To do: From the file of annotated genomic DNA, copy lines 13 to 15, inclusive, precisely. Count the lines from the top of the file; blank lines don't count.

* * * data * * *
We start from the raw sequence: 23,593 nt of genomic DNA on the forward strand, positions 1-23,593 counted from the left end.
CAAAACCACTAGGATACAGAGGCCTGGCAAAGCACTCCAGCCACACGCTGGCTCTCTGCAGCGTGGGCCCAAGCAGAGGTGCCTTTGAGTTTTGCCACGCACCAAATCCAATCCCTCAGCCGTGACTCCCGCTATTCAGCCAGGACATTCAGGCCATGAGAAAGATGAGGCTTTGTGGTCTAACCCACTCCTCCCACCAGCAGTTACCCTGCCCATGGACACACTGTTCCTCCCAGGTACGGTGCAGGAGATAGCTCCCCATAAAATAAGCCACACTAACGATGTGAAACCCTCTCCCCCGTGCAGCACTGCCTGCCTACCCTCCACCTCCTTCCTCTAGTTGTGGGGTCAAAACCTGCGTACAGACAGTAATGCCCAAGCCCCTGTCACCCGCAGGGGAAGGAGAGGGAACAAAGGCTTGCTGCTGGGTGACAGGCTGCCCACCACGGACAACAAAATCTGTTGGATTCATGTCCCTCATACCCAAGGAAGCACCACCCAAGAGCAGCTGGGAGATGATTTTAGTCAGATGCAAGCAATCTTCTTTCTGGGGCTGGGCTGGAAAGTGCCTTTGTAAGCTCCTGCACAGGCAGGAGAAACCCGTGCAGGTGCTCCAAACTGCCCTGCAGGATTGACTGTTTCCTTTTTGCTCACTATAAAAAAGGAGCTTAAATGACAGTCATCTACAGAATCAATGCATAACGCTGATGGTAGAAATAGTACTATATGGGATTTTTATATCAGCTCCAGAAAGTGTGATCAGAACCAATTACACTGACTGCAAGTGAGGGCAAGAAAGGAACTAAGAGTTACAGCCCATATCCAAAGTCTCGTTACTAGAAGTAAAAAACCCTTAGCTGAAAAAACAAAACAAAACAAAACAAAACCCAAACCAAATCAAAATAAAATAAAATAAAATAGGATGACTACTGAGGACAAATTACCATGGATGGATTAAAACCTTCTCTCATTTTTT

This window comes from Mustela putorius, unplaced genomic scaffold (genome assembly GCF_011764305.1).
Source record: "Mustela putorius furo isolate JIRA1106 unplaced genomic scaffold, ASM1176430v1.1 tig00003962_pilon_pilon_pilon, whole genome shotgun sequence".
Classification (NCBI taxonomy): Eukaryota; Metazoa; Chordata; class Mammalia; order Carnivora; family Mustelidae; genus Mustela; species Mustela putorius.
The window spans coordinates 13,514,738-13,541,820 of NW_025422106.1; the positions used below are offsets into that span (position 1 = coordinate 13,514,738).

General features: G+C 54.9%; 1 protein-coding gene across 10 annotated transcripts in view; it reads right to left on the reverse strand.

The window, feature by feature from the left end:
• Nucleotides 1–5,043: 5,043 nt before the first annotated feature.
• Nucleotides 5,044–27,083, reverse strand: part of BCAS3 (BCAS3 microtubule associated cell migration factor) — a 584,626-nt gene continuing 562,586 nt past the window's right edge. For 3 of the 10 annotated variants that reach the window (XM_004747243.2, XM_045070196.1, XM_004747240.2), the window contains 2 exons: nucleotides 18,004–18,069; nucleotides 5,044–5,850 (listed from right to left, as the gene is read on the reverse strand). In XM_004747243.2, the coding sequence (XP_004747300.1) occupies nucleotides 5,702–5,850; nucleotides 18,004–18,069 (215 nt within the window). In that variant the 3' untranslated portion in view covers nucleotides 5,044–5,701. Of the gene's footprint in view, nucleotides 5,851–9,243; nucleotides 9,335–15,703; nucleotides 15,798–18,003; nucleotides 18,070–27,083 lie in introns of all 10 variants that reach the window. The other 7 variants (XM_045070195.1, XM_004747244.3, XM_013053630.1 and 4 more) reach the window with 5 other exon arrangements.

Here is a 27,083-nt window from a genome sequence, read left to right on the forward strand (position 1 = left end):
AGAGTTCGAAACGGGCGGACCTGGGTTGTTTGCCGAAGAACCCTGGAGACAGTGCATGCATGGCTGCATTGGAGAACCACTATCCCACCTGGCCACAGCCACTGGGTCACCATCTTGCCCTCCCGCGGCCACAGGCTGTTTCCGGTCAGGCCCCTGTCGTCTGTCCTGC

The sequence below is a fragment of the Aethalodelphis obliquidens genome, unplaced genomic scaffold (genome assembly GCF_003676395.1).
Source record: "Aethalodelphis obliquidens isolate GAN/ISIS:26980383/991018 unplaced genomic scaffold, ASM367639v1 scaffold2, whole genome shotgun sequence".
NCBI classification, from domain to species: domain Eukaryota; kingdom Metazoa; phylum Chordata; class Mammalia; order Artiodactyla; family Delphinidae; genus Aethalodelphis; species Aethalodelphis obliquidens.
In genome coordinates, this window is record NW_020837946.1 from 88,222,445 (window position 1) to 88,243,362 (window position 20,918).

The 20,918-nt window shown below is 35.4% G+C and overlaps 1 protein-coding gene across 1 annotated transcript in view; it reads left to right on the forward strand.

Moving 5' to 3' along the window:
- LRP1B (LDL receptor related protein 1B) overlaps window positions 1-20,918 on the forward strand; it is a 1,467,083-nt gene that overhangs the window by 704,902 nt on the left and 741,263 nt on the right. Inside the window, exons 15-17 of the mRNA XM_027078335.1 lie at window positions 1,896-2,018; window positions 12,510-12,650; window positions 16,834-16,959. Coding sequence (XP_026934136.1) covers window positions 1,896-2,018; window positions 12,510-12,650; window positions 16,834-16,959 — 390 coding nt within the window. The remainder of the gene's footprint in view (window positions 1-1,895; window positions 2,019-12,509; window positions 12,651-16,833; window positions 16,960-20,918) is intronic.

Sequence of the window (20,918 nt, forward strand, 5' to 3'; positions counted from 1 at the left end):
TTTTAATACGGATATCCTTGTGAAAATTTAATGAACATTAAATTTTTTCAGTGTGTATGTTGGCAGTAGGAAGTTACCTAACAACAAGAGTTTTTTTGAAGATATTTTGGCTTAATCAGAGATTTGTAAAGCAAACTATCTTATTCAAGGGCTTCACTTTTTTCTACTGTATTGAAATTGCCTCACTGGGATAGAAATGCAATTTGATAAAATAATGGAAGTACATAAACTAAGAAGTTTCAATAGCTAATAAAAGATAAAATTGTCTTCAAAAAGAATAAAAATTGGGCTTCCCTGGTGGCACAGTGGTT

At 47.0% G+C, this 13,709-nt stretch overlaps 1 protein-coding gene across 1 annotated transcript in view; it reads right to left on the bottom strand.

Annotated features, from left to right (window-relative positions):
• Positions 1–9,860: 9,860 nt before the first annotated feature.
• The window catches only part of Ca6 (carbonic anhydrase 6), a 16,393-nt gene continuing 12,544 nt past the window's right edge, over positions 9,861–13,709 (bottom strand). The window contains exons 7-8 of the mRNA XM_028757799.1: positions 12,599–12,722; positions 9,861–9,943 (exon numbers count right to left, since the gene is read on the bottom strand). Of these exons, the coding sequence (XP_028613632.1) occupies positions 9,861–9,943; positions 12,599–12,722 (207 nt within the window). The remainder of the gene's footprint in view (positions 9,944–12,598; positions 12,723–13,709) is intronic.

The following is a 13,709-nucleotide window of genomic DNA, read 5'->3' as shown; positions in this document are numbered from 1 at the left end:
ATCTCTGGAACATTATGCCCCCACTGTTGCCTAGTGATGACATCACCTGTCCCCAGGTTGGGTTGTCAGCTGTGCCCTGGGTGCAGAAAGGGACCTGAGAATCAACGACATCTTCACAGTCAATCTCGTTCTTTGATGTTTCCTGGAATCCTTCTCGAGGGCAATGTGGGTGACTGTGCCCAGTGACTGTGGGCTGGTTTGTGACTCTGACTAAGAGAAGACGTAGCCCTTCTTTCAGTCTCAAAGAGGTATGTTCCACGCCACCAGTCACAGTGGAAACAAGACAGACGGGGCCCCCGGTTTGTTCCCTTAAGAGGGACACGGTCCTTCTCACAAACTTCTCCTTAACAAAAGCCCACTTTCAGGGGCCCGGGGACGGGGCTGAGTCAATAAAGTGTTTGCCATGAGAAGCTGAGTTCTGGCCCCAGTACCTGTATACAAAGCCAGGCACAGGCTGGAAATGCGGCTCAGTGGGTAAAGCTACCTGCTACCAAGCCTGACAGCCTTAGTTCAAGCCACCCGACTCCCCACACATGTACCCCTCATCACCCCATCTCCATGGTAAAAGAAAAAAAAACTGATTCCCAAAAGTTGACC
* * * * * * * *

The sequence below is a fragment of the Aethalodelphis obliquidens genome, unplaced genomic scaffold (genome assembly GCF_003676395.1).
Source record: "Aethalodelphis obliquidens isolate GAN/ISIS:26980383/991018 unplaced genomic scaffold, ASM367639v1 scaffold2, whole genome shotgun sequence".
NCBI classification, from domain to species: domain Eukaryota; kingdom Metazoa; phylum Chordata; class Mammalia; order Artiodactyla; family Delphinidae; genus Aethalodelphis; species Aethalodelphis obliquidens.